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Making a Budget Together: How Couples Do it Succesfully

Smiling couple riding a watercraft together, having fun.

Getting serious means becoming more and more involved in the details your significant other’s life. Perhaps the most important things a couple can do together is get on the same page financially. This means knowing what money is coming in, how it’s going out, and where money is headed. Maybe you’ve been married for decades and have tried to budget before, but found yourselves derailed.

Whatever your situation, here’s a step-by-step strategy for budgeting successfully as a couple:

Step #1: Start Simple.

First, go back to the basics of budgeting. Sit down with your partner to list all income and expenses.

This may be tricky because you may disagree on things—like if an income source is substantial enough to list, or why some expenses are still in your life. Recognize this tendency before you begin, and acknowledge it aloud. That way, when it’s time to list the controversial items (like the dog’s monthly spa visit or your partner’s quirky subscription to socks), you’ll be able to keep your cool.

Believe it or not, this first step is the hardest for many couples. Once you do it, you’ll understand why. Thankfully, the next step is more fun.

Step #2: Set Some Goals.

Since you both can see how much money is coming in and where it’s going, you’re able to dream. What if we didn’t have to pay that high-interest loan each month? How much would we have left over for savings, charity, or fun? What would we want to save up for if we were able to cut back on how much we spend eating out? Make a conservative list of short- and long-term financial goals.

Step #3: Make a Few Tough Decisions.

Next, it’s time to reallocate funds to where they belong—instead of where they go when you’re not looking. Go through each expense line-by-line and decide whether that cost should stay the same, increase, or diminish. When you come to a line where you disagree with your significant other, skip it, and agree to re-visit the topic later. This way, you don’t get sidetracked, and you both get some time to consider how important your stance really is.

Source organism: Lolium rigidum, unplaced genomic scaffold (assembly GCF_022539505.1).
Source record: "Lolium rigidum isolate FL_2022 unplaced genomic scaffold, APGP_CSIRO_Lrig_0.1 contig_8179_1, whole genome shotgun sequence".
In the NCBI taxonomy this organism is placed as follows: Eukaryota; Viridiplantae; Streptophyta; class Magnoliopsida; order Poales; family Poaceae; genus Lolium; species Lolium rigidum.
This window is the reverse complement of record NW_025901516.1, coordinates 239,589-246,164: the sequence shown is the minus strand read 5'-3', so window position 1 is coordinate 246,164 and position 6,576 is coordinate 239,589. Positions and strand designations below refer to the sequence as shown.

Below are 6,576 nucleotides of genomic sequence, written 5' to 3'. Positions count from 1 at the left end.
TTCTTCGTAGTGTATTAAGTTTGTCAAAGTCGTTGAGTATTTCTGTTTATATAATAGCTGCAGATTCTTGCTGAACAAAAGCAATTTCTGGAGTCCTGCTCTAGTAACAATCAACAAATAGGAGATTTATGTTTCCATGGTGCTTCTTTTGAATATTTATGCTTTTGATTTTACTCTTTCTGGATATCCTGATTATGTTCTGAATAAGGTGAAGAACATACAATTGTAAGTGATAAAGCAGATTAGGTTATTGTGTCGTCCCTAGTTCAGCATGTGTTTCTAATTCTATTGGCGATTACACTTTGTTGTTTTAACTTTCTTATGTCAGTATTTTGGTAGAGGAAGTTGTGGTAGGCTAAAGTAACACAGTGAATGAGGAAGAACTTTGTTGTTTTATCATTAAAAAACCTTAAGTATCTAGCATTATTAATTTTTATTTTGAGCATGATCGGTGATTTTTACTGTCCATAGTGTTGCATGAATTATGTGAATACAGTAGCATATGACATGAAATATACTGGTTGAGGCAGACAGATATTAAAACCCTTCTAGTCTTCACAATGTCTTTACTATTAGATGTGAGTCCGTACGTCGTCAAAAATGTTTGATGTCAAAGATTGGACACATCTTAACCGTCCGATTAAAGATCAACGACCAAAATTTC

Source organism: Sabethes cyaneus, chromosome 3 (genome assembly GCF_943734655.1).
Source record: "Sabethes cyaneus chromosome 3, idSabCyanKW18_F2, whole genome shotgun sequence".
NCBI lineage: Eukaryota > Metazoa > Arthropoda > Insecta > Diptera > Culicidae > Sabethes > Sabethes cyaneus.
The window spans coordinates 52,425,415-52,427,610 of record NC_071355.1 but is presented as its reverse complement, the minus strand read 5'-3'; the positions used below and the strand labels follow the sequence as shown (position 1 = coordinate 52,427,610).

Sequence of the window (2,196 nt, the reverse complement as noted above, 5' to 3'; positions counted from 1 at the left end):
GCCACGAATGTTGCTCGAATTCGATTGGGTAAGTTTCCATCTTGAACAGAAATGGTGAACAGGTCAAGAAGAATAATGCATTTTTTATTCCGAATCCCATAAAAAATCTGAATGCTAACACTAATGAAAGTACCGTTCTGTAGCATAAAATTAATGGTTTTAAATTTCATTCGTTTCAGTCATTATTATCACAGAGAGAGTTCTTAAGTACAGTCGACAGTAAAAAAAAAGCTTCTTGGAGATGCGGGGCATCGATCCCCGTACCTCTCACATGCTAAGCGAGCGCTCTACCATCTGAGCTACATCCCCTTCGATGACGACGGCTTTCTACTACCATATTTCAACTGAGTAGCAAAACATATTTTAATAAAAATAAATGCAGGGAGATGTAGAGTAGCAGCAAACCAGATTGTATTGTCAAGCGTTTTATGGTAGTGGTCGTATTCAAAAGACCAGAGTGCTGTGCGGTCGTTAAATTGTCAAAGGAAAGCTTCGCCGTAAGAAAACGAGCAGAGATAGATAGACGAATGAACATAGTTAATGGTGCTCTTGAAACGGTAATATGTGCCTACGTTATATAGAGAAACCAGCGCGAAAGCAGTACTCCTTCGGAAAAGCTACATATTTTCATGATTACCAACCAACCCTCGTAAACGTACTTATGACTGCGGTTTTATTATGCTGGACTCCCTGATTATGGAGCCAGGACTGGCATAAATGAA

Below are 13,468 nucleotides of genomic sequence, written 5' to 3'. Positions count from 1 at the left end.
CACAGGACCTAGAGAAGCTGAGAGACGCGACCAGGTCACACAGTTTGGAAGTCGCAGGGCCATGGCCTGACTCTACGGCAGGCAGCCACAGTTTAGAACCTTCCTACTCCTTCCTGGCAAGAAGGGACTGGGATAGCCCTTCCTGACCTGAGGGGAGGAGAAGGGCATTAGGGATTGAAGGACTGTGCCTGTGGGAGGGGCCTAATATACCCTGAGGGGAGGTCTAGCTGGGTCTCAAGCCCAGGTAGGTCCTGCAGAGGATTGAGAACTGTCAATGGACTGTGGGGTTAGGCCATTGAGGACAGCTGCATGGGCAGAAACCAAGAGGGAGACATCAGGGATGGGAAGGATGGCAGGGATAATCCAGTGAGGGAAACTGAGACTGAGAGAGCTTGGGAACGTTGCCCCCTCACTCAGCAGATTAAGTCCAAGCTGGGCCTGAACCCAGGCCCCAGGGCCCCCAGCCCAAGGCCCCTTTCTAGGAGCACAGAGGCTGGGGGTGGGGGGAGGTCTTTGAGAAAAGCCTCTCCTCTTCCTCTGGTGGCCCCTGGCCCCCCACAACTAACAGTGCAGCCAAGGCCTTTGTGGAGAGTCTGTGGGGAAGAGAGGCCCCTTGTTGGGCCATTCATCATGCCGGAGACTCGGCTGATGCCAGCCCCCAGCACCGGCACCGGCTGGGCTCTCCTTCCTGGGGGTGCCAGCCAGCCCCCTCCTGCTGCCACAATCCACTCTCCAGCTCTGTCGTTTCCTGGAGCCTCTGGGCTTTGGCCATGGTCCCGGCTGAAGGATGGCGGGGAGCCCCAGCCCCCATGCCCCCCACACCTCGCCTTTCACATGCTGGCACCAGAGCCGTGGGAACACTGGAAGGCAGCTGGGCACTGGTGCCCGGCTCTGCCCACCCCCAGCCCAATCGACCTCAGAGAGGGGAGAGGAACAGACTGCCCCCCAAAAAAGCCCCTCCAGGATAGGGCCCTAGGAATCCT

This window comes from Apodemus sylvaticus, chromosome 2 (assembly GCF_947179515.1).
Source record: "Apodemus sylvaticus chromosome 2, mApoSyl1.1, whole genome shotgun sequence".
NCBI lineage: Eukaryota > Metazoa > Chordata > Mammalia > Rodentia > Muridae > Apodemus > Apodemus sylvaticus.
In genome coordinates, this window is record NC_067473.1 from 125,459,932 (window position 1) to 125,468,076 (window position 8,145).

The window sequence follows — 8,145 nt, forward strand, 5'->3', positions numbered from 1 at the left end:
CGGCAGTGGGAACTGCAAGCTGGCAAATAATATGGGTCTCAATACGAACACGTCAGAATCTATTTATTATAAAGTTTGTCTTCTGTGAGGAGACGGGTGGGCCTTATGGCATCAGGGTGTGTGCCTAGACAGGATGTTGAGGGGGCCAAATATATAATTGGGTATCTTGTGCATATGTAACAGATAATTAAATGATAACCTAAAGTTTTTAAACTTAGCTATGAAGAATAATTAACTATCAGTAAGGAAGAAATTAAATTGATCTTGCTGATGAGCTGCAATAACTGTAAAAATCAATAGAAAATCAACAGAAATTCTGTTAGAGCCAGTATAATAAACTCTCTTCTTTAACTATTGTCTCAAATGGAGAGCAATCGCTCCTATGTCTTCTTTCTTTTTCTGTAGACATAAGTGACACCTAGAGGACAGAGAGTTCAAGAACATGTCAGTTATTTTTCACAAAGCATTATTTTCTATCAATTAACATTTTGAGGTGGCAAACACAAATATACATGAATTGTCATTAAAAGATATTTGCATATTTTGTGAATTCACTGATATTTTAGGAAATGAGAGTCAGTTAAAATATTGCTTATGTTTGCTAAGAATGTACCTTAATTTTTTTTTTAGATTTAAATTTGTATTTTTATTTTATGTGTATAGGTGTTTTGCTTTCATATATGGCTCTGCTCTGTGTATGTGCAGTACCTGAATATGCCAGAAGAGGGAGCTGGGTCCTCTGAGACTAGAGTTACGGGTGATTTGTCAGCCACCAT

Enjoy a meal or outing together before coming back to the costs where conflict is unavoidable.

As you decide what to cut, allow your partner some financial eccentricities: stopping for fuel even when the gas tank is mostly full, or insisting on renting a film enough times to have bought it twice. Savvy couples allow each person a monthly amount for “whatever” spending to enjoy.

Step #4: Administer the Changes

As you thumbnail through your budget together, keep a separate “to-do” list handy for action items that come up. Examples may include:

  • Sign up for automatic transfers into savings each month.
  • Download your budgeting software’s mobile app, if it has one.
  • Phone an adviser to talk life insurance, if that’s in your new couples’ budget.
  • Call utility companies to automate monthly or quarterly bill payments.
  • Set a recurring appointment reminder to review your budget together and either celebrate successes, or tweak a category.

A report cited by North Carolina State University says that almost 80% of couples surveyed whose marriages ended before they were 30 years old claimed financial disagreements were the primary cause of their breakup. Thankfully, you can be different. With the above tools and tips, you can live romantically taken, and financially free!

The team at CESI is committed to helping you make wise financial decisions and to helping you understand how to get out, and stay out of debt. For a free debt analysis, contact us and find out how we can help.

Image Source: Flickr


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